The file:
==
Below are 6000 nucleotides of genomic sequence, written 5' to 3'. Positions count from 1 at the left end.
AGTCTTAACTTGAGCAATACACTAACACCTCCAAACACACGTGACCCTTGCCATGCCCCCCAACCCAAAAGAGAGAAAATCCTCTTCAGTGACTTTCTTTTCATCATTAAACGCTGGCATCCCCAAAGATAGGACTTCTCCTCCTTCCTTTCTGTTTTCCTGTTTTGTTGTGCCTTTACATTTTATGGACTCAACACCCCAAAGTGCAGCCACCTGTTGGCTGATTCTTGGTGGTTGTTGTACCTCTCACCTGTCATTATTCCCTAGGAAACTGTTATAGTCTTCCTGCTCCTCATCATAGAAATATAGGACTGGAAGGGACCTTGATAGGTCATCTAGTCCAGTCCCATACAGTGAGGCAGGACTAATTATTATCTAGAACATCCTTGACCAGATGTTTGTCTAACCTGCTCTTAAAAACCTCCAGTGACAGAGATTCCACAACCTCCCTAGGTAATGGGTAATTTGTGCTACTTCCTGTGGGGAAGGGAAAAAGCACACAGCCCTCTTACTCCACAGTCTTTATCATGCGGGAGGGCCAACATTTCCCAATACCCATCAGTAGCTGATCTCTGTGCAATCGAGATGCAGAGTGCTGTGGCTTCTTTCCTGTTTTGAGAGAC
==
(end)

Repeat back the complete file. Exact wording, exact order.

Below are 6000 nucleotides of genomic sequence, written 5' to 3'. Positions count from 1 at the left end.
AGTCTTAACTTGAGCAATACACTAACACCTCCAAACACACGTGACCCTTGCCATGCCCCCCAACCCAAAAGAGAGAAAATCCTCTTCAGTGACTTTCTTTTCATCATTAAACGCTGGCATCCCCAAAGATAGGACTTCTCCTCCTTCCTTTCTGTTTTCCTGTTTTGTTGTGCCTTTACATTTTATGGACTCAACACCCCAAAGTGCAGCCACCTGTTGGCTGATTCTTGGTGGTTGTTGTACCTCTCACCTGTCATTATTCCCTAGGAAACTGTTATAGTCTTCCTGCTCCTCATCATAGAAATATAGGACTGGAAGGGACCTTGATAGGTCATCTAGTCCAGTCCCATACAGTGAGGCAGGACTAATTATTATCTAGAACATCCTTGACCAGATGTTTGTCTAACCTGCTCTTAAAAACCTCCAGTGACAGAGATTCCACAACCTCCCTAGGTAATGGGTAATTTGTGCTACTTCCTGTGGGGAAGGGAAAAAGCACACAGCCCTCTTACTCCACAGTCTTTATCATGCGGGAGGGCCAACATTTCCCAATACCCATCAGTAGCTGATCTCTGTGCAATCGAGATGCAGAGTGCTGTGGCTTCTTTCCTGTTTTGAGAGAC